WASHINGTON — U.S. construction spending fell in February after several months of steady gains, likely because of unseasonably cold weather and winter storms in the south.
The Commerce Department said today that spending on building projects slipped 0.8% in February, after a 1.2% gain in January. The drop was driven by lower spending on apartments, hotels, hospitals and educational facilities.
Public construction spending also dropped sharply, declining by 1.7%. State and local government budgets have come under strain during the pandemic, as tax revenue has fallen amid widespread unemployment and lower business revenue.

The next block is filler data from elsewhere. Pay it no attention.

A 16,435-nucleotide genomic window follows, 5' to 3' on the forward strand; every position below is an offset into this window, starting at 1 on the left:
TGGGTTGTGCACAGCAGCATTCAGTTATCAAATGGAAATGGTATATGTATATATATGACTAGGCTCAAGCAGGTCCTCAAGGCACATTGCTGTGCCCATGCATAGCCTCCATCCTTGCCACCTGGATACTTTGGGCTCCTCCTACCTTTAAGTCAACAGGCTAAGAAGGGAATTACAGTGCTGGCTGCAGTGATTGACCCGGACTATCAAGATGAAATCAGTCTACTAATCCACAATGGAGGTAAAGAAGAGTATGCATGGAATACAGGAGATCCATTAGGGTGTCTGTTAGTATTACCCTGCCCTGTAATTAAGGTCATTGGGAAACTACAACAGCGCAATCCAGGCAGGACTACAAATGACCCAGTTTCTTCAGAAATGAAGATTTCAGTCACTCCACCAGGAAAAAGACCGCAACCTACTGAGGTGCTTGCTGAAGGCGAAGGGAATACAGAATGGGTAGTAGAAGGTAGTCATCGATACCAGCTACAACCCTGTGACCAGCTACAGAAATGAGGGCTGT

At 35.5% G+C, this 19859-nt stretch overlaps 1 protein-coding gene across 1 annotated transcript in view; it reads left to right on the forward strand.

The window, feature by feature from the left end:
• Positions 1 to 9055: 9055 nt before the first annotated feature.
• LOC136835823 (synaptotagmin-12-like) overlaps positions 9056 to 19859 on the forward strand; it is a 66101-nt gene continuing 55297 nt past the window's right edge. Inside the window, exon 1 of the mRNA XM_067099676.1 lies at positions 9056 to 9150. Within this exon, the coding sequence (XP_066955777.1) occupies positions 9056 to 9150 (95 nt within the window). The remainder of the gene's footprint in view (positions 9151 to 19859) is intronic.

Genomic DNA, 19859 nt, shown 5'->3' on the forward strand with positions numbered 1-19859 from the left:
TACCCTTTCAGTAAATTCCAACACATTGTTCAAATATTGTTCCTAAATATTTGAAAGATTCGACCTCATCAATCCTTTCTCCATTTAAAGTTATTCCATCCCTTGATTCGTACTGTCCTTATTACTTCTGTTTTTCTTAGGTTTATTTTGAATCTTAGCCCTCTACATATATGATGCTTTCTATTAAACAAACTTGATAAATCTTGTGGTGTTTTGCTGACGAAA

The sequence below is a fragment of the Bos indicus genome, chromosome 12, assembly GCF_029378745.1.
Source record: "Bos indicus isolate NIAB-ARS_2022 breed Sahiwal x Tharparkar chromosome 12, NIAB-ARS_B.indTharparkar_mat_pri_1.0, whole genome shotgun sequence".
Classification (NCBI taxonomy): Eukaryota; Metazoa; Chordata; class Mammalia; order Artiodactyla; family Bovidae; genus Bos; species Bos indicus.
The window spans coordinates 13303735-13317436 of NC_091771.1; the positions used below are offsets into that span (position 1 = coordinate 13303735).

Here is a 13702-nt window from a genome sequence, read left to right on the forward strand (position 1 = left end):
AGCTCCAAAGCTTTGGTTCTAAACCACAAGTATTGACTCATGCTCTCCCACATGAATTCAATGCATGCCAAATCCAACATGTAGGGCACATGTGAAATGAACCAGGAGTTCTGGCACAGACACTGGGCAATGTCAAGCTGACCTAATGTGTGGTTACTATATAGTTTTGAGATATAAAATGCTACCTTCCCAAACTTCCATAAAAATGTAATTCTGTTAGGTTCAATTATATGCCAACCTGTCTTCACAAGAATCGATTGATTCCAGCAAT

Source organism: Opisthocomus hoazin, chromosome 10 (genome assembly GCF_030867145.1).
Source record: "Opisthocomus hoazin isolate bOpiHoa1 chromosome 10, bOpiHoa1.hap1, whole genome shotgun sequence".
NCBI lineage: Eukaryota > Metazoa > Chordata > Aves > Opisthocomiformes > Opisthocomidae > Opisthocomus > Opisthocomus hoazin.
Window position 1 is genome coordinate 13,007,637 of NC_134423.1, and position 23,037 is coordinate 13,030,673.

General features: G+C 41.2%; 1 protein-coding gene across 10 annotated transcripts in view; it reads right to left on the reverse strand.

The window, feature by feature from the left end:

Home building has been a bright spot for construction in the pandemic, as more people have sought larger living spaces to work from home and for children to attend school online. But residential construction shrank 0.2% last month, mostly because of bad weather. The drop was driven by a decline in apartment construction, while single-family home building rose slightly.
New home construction has been a big driver for developers since the pandemic. Construction spending on homes and apartments has soared more than 21% in the past year, driving all construction spending up 5.3% since the pandemic struck.